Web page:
Ostomy

all posts regarding my ostomy – Pricilla

Your Period with an Ostomy

It’s something that happens all of us ladies, but is it something you consider discussing when you get diagnosed with a chronic illness? It certainly wasn’t high on my priority list with my specialist and IBD nurse at the beginning of my #adventureswithachronicillness A little medical history on me: I was diagnosed with PCOS – polycystic ovary syndrome – when I was 16. My IBD diagnosis happened seven years later in 2011. My PCOS was controlled mostly by birth control of which I tried many before a oral contraceptive settled my symptoms down. My periods were light and pretty painless.…

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Waking Up with a Stoma

I had been through recovery before, knew that the groggy fog of the anaesthetic would eventually lift. But this time around I felt utter relief. I was confident this time that this was going to be a new life for me. I felt around under my hospital gown for the scar, for the bag. The scar felt huge and like I had been ripped apart inside but in reality it was neatly glued together, all seven inches of it. The bag sat on my right hand side; I proudly touched it, flinching slightly at pain, feeling the outline gently, hearing…

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Grateful for my Struggle

“In order for me to get here, I had to go there.”   I’ve never really sat down and thought about what having a chronic illness actually means. It means a great deal of things to different people, so there is no one true answer to what having  IBD actually is like. The wide spectrum of symptoms, side effects and general wellbeing leads us down very individual paths. My path has been around since September of 2011. But I’m sure there was a few bricks being laid in the months and even years before that fateful month. My problems were…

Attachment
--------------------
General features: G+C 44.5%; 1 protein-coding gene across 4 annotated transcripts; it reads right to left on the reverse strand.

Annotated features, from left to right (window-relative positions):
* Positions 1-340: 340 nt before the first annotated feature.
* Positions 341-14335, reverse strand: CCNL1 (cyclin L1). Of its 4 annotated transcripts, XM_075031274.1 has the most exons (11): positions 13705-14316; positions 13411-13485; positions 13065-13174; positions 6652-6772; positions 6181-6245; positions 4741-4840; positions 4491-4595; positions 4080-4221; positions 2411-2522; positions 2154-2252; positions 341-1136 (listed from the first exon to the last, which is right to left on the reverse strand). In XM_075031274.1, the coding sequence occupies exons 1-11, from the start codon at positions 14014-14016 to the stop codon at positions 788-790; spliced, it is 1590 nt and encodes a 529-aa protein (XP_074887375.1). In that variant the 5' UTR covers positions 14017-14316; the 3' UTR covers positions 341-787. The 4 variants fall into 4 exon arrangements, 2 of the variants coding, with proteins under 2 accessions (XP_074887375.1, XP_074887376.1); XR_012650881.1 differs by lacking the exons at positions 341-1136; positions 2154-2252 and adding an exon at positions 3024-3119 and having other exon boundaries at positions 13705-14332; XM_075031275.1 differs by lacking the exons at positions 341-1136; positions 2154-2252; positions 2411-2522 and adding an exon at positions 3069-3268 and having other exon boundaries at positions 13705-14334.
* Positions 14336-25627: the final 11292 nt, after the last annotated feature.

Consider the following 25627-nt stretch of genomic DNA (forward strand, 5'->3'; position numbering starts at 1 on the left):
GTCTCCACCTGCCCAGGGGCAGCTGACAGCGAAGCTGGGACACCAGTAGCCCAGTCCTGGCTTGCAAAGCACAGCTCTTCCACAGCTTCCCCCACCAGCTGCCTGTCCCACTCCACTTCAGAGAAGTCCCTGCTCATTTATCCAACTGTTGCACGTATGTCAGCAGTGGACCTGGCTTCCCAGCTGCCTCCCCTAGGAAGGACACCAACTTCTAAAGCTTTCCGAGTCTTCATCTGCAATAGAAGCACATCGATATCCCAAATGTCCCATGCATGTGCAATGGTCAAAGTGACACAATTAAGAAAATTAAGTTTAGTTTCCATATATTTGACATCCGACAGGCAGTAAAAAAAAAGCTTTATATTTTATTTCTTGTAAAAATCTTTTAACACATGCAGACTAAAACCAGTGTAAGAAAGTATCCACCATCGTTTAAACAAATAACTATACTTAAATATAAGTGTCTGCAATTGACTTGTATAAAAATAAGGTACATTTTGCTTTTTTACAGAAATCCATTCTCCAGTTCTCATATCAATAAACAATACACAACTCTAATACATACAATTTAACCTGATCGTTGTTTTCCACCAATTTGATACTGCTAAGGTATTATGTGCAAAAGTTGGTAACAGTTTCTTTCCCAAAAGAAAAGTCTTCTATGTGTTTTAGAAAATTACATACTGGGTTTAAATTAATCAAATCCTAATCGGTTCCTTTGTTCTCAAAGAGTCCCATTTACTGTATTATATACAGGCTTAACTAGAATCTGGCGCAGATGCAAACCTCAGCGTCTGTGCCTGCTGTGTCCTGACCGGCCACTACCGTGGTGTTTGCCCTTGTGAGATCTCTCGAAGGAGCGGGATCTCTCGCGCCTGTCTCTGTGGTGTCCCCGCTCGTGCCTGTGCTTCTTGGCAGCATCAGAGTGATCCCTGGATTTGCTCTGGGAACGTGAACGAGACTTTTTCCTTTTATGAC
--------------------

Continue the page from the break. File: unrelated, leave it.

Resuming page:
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Advice: How to Solve Peristomal Skin Issues

1. Change of stoma size This is important to note in the weeks after your surgery. As the intestine calms down, the size of your stoma goes down too. This means the template you use to cut your ostomy bag will change too. Recommended gap between stoma and your bag should be 1/8” – it should be snug to your stoma but not tight. Tightness can lead to it being strangulated. If it too big, output will seep under the bag, leading to a leak and irritated skin. It is useful in those first weeks to regularly – like every…

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Learning to Not Sweat the Small Stuff

I am constantly reminded that my life is different. I look back in time, to years gone by and remember just what I’ve been through. Things are different. So much has changed. Not only is my own life different but I am different too. I’m learning to not let the small things bother me as much as they used to. I have had to accept this since I was diagnosed – a chronic illness forces you to take care of yourself, in ways you wouldn’t have before. You become more careful and calculated, abit cautious from keeping onto of your…

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